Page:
Koreana serves up delicious Korean food with genuine hospitality, time and again. That’s why my husband and I are repeat customers, dining at Koreana an average of two to three times a month.
The owner is friendly and gracious, and will gladly give suggestions on what to order — which is helpful when trying Korean food for the first time. For first-time diners, he frequently suggests that each member of the party order something different and share with the others.
There’s something on the menu for just about everyone. For those with a low tolerance for spicy heat, bulgogi (marinated beef), chap chae (thin noodles with beef), or jajang myun (noodles and pork with black bean paste) may be a great introduction. Tang-su-yuk is essentially the Korean version of sweet and sour pork, but with more of a distinctly tangy sourness than the sickly sweetness of American-Chinese sweet and sour.
For the slightly more adventurous, there’s dolsot bibim bap (beef, vegetables and egg with rice in a stone bowl) — or, for those with a penchant for sinus-clearing spice, the kimchee chigae (fermented cabbage soup), o-jing-a bokeum (spicy stir-fried squid), or any of a number of savory and spicy soups involving various meats and vegetables.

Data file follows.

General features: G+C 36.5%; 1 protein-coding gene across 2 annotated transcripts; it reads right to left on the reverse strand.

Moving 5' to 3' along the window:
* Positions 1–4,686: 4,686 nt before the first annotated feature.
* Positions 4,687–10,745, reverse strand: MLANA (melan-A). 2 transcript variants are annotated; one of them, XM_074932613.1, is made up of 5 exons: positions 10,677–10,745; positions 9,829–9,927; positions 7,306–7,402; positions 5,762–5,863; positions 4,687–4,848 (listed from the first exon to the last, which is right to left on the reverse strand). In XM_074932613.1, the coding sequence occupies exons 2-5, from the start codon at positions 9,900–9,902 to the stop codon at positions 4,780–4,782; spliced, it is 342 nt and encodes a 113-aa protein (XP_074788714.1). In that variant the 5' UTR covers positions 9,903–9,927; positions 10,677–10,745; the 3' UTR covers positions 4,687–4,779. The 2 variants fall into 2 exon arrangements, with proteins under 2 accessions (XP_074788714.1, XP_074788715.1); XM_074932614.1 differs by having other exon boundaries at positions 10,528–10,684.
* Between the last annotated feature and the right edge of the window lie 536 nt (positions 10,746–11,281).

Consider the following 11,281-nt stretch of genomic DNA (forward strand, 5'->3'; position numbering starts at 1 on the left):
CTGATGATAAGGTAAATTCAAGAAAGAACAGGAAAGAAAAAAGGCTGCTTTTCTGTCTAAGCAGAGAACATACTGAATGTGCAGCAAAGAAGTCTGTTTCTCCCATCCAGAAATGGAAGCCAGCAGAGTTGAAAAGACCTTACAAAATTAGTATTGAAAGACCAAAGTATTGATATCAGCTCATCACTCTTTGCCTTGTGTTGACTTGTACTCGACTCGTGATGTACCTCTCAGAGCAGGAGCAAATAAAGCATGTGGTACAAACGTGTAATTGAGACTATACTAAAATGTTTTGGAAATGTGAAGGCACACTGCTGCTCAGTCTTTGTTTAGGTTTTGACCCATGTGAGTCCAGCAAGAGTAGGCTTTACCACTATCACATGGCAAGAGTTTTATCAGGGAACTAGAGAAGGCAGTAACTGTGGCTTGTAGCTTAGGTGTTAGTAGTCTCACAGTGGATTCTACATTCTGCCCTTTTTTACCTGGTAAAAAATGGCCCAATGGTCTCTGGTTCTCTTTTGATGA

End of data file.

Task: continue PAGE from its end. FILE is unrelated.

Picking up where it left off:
Each meal is served with several side dishes, some of which look unfamiliar to the average American diner. Try them all at least once; my favorites are the fish cakes and the black beans. A word to the wise, though: the red ones (kimchee) are indeed spicy.
Plenty of the soups and other entrees are appropriate for those who, like myself, are watching their girlish figure. Bad news for the vegetarians, though: the vegetarian selections are basically nonexistent.
The only other minor complaints I have about Koreana, as a frequent patron, are the sometimes-odd musical selections (from easy listening to classical) and the slowness of receiving the final bill. Those are minuscule issues, though, compared to the consistently delicious meals we’ve enjoyed there, especially over the past year. The owner’s handcrafted woodwork continues to beautify the restaurant, adding charm to what was once a small, plain restaurant next to a strip bar. His wife’s cooking is always extraordinary. And we will keep coming back for more.
(The Toledo City Paper is currently running a coupon for a free appetizer at Koreana! Try the shrimp shumai.)
But don’t just take my word for it: